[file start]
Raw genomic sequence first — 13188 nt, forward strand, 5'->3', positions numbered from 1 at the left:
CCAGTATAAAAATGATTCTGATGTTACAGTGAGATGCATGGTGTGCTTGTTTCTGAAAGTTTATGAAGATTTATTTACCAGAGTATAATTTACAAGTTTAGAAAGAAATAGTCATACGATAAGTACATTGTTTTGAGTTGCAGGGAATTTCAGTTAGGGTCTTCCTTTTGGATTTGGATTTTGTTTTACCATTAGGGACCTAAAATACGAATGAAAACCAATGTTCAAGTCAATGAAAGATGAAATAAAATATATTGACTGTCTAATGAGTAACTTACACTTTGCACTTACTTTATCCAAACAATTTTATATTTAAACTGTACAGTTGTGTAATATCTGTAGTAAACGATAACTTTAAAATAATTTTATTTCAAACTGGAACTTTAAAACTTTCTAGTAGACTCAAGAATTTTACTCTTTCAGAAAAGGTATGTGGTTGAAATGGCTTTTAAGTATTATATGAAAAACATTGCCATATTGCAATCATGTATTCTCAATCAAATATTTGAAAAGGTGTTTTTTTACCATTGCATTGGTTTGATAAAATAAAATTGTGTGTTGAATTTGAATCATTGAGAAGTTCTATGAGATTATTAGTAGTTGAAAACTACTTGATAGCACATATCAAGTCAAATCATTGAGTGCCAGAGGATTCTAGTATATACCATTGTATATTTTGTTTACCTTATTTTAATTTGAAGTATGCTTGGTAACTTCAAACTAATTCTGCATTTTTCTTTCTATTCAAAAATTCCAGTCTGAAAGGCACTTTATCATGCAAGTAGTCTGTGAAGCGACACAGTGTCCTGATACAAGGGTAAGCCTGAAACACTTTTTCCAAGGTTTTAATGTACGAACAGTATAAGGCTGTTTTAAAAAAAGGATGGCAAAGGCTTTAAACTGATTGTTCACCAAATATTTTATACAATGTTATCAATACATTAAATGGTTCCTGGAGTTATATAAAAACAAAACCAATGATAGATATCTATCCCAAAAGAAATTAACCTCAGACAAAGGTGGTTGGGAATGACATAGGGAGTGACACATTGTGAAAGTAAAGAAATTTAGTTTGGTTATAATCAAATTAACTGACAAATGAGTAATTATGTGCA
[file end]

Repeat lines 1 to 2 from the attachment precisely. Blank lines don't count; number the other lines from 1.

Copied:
Raw genomic sequence first — 13188 nt, forward strand, 5'->3', positions numbered from 1 at the left:
CCAGTATAAAAATGATTCTGATGTTACAGTGAGATGCATGGTGTGCTTGTTTCTGAAAGTTTATGAAGATTTATTTACCAGAGTATAATTTACAAGTTTAGAAAGAAATAGTCATACGATAAGTACATTGTTTTGAGTTGCAGGGAATTTCAGTTAGGGTCTTCCTTTTGGATTTGGATTTTGTTTTACCATTAGGGACCTAAAATACGAATGAAAACCAATGTTCAAGTCAATGAAAGATGAAATAAAATATATTGACTGTCTAATGAGTAACTTACACTTTGCACTTACTTTATCCAAACAATTTTATATTTAAACTGTACAGTTGTGTAATATCTGTAGTAAACGATAACTTTAAAATAATTTTATTTCAAACTGGAACTTTAAAACTTTCTAGTAGACTCAAGAATTTTACTCTTTCAGAAAAGGTATGTGGTTGAAATGGCTTTTAAGTATTATATGAAAAACATTGCCATATTGCAATCATGTATTCTCAATCAAATATTTGAAAAGGTGTTTTTTTACCATTGCATTGGTTTGATAAAATAAAATTGTGTGTTGAATTTGAATCATTGAGAAGTTCTATGAGATTATTAGTAGTTGAAAACTACTTGATAGCACATATCAAGTCAAATCATTGAGTGCCAGAGGATTCTAGTATATACCATTGTATATTTTGTTTACCTTATTTTAATTTGAAGTATGCTTGGTAACTTCAAACTAATTCTGCATTTTTCTTTCTATTCAAAAATTCCAGTCTGAAAGGCACTTTATCATGCAAGTAGTCTGTGAAGCGACACAGTGTCCTGATACAAGGGTAAGCCTGAAACACTTTTTCCAAGGTTTTAATGTACGAACAGTATAAGGCTGTTTTAAAAAAAGGATGGCAAAGGCTTTAAACTGATTGTTCACCAAATATTTTATACAATGTTATCAATACATTAAATGGTTCCTGGAGTTATATAAAAACAAAACCAATGATAGATATCTATCCCAAAAGAAATTAACCTCAGACAAAGGTGGTTGGGAATGACATAGGGAGTGACACATTGTGAAAGTAAAGAAATTTAGTTTGGTTATAATCAAATTAACTGACAAATGAGTAATTATGTGCA